June 28, 2013 (MAYVILLE, NY) – After nearly two weeks of highly technical testimony from medical and scientific experts, a Chautauqua County jury took one hour to decide that Nushawn Williams suffers from a mental abnormality that makes him subject to “civil management” and will either be confined to a secure treatment facility or kept under strict supervision.
One month before Nushawn Williams’ civil commitment trial, an examination of his blood shows no presence of the HIV virus, casting doubt on his 1999 reckless endangerment, HIV-transmission conviction. Williams’ attorney, John Nuchereno, had a court-ordered blood draw sent to the University of Massachusetts Medical School. Using an electron microscope, a scientist found no evidence of HIV.
Spring 1996: Several young women test positive for HIV in Jamestown, New York. At the time, the women said they shared a common sexual partner–Nushawn Williams, 18, a drifter and low-level drug dealer. County Health Officials approached Nushawn, who voluntarily consented to be tested for the HIV virus. The results were released not to Nushawn, but to Dr. Robert Berke of the Chautauqua County Department of Health, who assumed that Nushawn was infected with HIV. While scores of clinicians also assumed that Nushawn was infected with the virus, nothing in the medical record indicates that Dr. Berke or any other physician made any attempt to clinically confirm the presence of the alleged infection, an FDA requirement.
October 1997: A 13-year old girl acknowledges having sex with Williams on two occasions.
November 1997: A New York State Supreme Court Judge authorizes the Commissioner of Chautauqua County Department of Health to release to the public Nushawn’s identity and HIV information – although it was confidential. The next day, Williams is arrested and charged in Jamestown with two counts of statutory rape (consensual sex with a minor). As with most lawyers at the time, the public defender assigned to the case knew little about the testing, diagnosis and treatment of HIV, and limited understanding of the criminal transmission of HIV. December 1997: Media and public hysteria results in false and exaggerated information about Williams, tagged “Notorious HIV” by the press. Williams pleads guilty to two counts of second-degree (statutory) rape and one count of reckless endangerment. At the time, authorities claimed he had infected at least 13 young Chautauqua County women, including a 13-year-old girl, with HIV.
June 1998: NY State Legislature passes major revision to the state’s public health law. Physicians and labs are now required to notify public health officials whenever a person tests positive for HIV. It also authorizes local health officials to notify those individuals who might be at risk of contract HIV from those who have tested positive.
February 26, 1999: Williams pleads guilty to Reckless Endangerment in the 1st Degree, acknowledging that he recklessly engaged in unprotected sexual relations with a female knowing he was infected with HIV and but failed to inform his sexual partner.
April 5, 1999: Williams is sentenced in Chautauqua County to serve four to 12 years in prison. His attorneys did not file an appeal.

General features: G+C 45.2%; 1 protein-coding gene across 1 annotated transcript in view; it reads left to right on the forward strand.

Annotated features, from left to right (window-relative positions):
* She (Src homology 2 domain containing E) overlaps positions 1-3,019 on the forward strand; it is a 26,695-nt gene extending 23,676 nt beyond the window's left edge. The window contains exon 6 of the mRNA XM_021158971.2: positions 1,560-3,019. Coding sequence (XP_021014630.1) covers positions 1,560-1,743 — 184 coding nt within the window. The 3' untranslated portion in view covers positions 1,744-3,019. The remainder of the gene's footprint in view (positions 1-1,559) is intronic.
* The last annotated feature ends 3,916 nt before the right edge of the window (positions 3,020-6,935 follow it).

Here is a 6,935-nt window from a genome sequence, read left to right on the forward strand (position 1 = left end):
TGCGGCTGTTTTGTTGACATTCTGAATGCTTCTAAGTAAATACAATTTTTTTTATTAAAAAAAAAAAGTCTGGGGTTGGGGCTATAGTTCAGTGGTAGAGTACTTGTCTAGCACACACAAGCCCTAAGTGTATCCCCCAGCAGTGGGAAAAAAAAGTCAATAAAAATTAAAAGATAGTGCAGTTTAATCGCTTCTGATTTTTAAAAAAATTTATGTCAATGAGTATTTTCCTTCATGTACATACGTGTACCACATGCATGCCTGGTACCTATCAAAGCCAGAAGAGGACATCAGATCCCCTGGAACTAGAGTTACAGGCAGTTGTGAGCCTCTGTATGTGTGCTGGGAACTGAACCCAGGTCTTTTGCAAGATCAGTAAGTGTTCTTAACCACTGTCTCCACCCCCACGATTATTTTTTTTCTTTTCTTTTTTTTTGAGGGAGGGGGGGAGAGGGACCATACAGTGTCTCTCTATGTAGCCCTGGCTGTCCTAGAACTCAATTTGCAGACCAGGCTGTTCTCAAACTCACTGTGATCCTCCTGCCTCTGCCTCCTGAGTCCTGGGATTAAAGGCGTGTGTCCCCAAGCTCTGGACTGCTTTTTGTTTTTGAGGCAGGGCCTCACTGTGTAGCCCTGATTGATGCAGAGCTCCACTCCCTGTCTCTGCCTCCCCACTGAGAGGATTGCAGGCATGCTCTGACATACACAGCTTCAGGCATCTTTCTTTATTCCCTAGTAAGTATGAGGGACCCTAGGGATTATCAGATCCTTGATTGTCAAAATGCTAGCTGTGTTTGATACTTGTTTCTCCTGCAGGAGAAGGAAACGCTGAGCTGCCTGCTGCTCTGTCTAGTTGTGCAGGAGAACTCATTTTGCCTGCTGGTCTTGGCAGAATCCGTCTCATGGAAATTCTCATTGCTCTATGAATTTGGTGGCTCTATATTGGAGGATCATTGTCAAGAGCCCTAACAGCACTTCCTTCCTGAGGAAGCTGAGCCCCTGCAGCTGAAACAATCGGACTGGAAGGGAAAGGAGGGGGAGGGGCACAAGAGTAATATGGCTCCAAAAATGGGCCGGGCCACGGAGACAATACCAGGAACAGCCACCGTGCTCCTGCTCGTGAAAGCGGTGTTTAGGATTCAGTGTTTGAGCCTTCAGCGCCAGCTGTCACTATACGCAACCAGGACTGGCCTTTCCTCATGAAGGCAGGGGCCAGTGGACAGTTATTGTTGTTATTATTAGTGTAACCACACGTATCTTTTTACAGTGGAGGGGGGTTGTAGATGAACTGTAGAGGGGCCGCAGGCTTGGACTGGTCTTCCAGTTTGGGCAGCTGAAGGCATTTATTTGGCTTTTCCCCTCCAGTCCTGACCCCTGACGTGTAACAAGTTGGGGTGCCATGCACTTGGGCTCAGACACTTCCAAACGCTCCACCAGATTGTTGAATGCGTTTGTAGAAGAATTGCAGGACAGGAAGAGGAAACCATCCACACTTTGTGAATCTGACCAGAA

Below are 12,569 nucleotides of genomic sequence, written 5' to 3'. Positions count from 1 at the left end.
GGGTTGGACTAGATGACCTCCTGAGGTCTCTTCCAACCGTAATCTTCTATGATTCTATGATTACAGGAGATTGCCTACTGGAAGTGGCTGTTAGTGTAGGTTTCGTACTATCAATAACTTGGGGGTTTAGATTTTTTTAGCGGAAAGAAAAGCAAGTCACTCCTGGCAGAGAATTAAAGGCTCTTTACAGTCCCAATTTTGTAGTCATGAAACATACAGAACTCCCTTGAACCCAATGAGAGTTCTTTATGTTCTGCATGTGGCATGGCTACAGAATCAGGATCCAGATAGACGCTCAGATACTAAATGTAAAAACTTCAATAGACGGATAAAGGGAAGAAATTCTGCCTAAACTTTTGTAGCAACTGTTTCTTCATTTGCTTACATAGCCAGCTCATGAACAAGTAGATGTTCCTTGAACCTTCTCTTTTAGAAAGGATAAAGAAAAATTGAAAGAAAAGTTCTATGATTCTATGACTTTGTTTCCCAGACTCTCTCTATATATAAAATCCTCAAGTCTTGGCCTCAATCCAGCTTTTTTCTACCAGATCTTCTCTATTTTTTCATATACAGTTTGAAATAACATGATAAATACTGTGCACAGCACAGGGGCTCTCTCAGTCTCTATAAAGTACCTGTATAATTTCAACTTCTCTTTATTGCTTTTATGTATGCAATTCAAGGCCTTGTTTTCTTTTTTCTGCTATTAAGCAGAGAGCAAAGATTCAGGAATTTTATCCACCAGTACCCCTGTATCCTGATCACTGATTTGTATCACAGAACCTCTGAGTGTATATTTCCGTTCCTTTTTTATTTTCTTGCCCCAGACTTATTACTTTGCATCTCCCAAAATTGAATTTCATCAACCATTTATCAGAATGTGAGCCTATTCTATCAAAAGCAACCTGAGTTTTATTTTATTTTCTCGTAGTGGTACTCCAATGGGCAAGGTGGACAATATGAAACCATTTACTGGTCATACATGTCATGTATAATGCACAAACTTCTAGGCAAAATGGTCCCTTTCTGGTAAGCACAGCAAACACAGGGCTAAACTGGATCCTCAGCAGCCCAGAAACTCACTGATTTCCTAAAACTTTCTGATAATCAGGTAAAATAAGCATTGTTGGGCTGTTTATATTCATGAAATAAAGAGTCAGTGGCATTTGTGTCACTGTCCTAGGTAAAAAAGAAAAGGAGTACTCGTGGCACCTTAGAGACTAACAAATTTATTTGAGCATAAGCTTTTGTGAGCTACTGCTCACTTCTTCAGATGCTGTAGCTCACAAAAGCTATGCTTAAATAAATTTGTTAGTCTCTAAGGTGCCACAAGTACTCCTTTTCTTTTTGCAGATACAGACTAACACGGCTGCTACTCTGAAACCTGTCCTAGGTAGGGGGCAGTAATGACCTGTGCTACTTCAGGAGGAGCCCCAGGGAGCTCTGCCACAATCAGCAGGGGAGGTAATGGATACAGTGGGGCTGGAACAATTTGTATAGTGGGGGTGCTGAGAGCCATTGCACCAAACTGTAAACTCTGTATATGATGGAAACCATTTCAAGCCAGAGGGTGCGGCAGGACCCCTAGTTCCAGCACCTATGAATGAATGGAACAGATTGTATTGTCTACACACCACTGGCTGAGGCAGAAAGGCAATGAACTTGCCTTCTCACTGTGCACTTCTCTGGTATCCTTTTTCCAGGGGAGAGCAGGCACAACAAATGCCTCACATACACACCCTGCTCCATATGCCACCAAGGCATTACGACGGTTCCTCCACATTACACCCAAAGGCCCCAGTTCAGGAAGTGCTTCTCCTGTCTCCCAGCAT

April 2010: Due for release after serving his maximum 12-year sentence, Williams, 34, is kept in custody under the state law that permits the civil confinement of sex offenders.
Fall 2010: OMSJ begins to examine the medical records and HIV test results from the case. OMSJ investigators discover that health officials and clinicians appeared to have made no attempt to diagnose Williams, as mandated by FDA test package inserts and manufacturers. Additionally, OMSJ’s examination of the testing technologies and use of electron microscopy (EM) since 2012 demonstrated that “positive” or “reactive” results in standard ELISA and Western Blot tests are medically and scientifically unreliable.
Spring 2011: Medical and scientific experts find no evidence in the medical record that Nushawn Williams is, or ever was,, infected with HIV.
May 2013: Williams’ defense team obtains court order to send his blood sample to the University of Massachusetts CORE Microscopy Laboratory for analysis. No evidence of HIV is found. HIV discoverers Luc Montagnier and Robert Gallo have used electron microscopy to identify and examine HIV since 1983.
May 18, 2013: (Seymour Johnson AFB, NC) In an unrelated military HIV case, USAF Capt. Mark Rosenow contacts a University of Massachusetts (U. Mass) board chair to allege that its CORE microscopy laboratory where Williams’ blood sample was examined was being misused. Capt. Rosenow’s allegations result in an investigation that threatens the credibility, reputation and career of OMSJ’s EM expert. Fearing for his professional future, Gregory Hendricks PhD withdraws from the USAF case and all other OMSJ cases – including the defense of Nushawn Williams.
May 21, 2013: A motions hearing is held at Seymour Johnson AFB to determine if Capt. Rosenow’s conduct dissuaded a witness from testifying. A ruling is expected this week. May 23, 2013: AP quotes pharma-connected doctors who question the use of electron microscopy.
June 3, 2013: Prosecutor’s actions dissuade witness – may jeopardize Nushawn Williams defense.
June 12, 2013: Jury selection is set to begin in the trial to challenge Williams’ civil commitment. Media coverage:
- Harpers, Wypijewski, JoAnn (July 1998), “Sex, Race and Denial in an American Small Town”
- The Nation, Wypijewski, JoAnn (June 2010), “What We’ve Become”
- WGRZ, May 22
- BUFFALO NEWS, May 21, May 22, June 8, June 13
- WBLK FM, May 22
- OBSERVER, May 23
- Associated Press May 23
- WIVB, May 23
- Daily Journal – Jury finds Williams suffers from a “mental abnormality” and should remain confined (28 May 2013).
- HPAY interviews Thomas Shevory, author of Notorious HIV: The Media Spectacle of Nushawn Williams (2004) (AUDIO)